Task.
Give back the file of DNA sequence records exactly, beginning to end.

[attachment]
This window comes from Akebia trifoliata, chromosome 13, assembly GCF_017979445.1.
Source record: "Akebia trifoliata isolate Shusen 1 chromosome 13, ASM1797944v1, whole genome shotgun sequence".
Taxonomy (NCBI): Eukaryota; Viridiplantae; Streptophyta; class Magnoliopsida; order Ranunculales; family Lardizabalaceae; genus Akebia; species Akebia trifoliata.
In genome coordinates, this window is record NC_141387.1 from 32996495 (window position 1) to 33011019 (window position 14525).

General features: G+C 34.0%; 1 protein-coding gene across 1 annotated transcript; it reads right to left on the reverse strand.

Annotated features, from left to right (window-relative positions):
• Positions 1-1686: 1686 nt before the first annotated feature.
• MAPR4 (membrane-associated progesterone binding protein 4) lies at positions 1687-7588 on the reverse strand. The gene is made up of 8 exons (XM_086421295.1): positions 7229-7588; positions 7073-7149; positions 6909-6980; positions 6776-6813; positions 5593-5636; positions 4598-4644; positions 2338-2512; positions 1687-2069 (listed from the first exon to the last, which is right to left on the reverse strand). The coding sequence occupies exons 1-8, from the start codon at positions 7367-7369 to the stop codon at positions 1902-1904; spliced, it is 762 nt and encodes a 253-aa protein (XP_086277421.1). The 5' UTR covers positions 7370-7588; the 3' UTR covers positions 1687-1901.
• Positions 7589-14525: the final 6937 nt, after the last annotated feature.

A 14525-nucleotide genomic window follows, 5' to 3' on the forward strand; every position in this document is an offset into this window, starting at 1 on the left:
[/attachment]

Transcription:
This window comes from Akebia trifoliata, chromosome 13, assembly GCF_017979445.1.
Source record: "Akebia trifoliata isolate Shusen 1 chromosome 13, ASM1797944v1, whole genome shotgun sequence".
Taxonomy (NCBI): Eukaryota; Viridiplantae; Streptophyta; class Magnoliopsida; order Ranunculales; family Lardizabalaceae; genus Akebia; species Akebia trifoliata.
In genome coordinates, this window is record NC_141387.1 from 32996495 (window position 1) to 33011019 (window position 14525).

General features: G+C 34.0%; 1 protein-coding gene across 1 annotated transcript; it reads right to left on the reverse strand.

Annotated features, from left to right (window-relative positions):
• Positions 1-1686: 1686 nt before the first annotated feature.
• MAPR4 (membrane-associated progesterone binding protein 4) lies at positions 1687-7588 on the reverse strand. The gene is made up of 8 exons (XM_086421295.1): positions 7229-7588; positions 7073-7149; positions 6909-6980; positions 6776-6813; positions 5593-5636; positions 4598-4644; positions 2338-2512; positions 1687-2069 (listed from the first exon to the last, which is right to left on the reverse strand). The coding sequence occupies exons 1-8, from the start codon at positions 7367-7369 to the stop codon at positions 1902-1904; spliced, it is 762 nt and encodes a 253-aa protein (XP_086277421.1). The 5' UTR covers positions 7370-7588; the 3' UTR covers positions 1687-1901.
• Positions 7589-14525: the final 6937 nt, after the last annotated feature.

A 14525-nucleotide genomic window follows, 5' to 3' on the forward strand; every position in this document is an offset into this window, starting at 1 on the left: